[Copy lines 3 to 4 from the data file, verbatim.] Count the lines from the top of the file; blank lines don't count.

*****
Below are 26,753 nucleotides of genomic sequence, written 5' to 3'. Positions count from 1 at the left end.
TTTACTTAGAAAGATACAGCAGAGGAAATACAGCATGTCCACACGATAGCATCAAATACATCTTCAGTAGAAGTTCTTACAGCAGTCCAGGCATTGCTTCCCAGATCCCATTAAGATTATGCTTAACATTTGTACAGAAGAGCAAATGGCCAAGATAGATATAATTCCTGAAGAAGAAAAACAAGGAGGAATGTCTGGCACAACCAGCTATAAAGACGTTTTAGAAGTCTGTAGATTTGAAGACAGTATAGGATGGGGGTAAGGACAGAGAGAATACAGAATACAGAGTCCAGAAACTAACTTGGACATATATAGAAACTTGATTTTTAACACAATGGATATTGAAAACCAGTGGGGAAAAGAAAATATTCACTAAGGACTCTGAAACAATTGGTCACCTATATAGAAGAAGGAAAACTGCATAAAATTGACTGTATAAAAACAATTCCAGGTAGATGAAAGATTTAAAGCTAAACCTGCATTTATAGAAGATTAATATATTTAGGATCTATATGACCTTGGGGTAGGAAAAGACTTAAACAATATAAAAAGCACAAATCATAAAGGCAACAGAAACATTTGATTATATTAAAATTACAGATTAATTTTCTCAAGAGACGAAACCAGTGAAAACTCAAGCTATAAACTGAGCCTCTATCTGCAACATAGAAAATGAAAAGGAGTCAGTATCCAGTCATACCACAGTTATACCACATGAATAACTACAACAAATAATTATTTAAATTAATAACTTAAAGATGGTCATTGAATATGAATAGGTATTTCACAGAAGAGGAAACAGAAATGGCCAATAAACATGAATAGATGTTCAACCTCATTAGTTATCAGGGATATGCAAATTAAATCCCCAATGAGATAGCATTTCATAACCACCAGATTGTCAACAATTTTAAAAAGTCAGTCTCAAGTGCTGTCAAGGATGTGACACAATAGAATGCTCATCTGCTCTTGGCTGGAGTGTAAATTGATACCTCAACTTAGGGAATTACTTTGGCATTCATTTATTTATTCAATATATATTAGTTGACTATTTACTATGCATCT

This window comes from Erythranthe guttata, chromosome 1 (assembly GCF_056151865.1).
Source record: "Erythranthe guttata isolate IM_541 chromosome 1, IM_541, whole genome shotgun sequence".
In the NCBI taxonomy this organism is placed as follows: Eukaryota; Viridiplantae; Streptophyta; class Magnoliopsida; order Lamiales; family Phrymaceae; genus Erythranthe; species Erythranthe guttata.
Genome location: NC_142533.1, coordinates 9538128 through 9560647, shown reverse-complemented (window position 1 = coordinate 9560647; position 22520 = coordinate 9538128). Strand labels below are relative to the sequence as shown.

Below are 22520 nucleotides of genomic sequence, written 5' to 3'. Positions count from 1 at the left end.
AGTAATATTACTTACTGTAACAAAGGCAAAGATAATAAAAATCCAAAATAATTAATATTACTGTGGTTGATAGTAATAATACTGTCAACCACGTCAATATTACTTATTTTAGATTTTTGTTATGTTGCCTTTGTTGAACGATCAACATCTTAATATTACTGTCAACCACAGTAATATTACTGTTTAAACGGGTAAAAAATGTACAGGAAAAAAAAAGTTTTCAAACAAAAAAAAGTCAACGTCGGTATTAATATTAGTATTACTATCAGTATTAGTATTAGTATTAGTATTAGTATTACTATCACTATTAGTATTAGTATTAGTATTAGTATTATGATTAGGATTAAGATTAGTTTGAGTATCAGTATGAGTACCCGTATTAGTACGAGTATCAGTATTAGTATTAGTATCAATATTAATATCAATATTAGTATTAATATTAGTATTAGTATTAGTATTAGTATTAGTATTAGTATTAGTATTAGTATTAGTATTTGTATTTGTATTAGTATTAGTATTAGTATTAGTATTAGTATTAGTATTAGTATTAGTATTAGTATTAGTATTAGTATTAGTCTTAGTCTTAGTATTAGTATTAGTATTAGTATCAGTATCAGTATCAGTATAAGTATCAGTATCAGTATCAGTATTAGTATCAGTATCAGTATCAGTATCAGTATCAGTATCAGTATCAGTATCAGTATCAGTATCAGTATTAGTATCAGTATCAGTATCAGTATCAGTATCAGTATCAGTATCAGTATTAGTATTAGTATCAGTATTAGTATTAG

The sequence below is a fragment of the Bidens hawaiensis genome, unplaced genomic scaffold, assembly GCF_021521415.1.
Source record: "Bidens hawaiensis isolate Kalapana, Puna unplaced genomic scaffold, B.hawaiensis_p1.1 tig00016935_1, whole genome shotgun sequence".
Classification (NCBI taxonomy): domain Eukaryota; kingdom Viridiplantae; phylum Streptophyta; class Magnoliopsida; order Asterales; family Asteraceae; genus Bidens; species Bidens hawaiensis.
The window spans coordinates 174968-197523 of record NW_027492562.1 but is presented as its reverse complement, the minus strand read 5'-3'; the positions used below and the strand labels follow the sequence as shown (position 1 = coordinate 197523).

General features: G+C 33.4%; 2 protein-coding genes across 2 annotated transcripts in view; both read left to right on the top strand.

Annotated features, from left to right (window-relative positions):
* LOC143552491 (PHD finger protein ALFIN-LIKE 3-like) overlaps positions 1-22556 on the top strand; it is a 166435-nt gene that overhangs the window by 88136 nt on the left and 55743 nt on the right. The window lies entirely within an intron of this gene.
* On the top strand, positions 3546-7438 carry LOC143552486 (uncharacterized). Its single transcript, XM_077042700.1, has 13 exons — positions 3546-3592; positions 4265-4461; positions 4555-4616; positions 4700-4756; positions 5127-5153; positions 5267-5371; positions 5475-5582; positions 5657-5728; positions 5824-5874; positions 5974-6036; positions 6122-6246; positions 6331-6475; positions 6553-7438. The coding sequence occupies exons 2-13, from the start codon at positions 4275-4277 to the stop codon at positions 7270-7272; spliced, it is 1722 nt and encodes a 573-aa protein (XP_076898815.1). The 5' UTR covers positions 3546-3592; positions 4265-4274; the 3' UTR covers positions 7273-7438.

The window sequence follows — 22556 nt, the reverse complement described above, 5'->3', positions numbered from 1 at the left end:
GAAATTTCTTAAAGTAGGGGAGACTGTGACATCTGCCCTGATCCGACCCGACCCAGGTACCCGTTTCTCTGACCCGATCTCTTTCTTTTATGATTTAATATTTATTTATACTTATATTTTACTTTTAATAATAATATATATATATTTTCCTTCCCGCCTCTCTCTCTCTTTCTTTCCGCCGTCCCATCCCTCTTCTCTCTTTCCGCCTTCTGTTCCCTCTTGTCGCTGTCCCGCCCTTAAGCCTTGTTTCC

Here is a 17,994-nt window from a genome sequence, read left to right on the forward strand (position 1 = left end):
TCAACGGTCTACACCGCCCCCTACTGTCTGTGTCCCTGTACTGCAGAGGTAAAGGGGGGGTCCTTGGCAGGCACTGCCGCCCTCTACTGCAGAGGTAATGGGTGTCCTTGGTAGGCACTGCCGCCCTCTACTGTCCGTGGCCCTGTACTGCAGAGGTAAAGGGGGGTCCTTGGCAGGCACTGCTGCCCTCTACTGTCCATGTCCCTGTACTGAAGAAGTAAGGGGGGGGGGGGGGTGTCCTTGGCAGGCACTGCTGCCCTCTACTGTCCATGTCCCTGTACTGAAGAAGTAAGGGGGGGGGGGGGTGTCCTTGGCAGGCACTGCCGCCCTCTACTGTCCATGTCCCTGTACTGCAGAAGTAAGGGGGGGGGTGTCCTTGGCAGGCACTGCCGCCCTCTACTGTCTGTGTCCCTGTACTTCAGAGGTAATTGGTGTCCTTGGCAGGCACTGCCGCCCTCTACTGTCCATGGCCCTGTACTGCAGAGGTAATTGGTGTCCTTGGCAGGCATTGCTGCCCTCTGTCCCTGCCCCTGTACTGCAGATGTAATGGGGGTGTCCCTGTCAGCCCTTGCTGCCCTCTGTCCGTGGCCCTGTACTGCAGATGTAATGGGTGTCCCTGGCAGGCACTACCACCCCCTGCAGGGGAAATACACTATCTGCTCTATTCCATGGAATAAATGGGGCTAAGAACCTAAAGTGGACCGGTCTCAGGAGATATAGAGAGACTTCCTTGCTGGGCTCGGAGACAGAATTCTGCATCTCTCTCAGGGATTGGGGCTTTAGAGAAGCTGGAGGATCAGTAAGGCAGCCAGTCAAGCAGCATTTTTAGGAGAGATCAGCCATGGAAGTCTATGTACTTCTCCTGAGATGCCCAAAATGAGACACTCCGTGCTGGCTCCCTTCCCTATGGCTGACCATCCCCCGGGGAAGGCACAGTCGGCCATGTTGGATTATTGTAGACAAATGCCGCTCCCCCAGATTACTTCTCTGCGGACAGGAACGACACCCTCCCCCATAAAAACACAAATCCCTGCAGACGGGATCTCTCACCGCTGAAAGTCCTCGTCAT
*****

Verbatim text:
This window comes from Erythranthe guttata, chromosome 1 (assembly GCF_056151865.1).
Source record: "Erythranthe guttata isolate IM_541 chromosome 1, IM_541, whole genome shotgun sequence".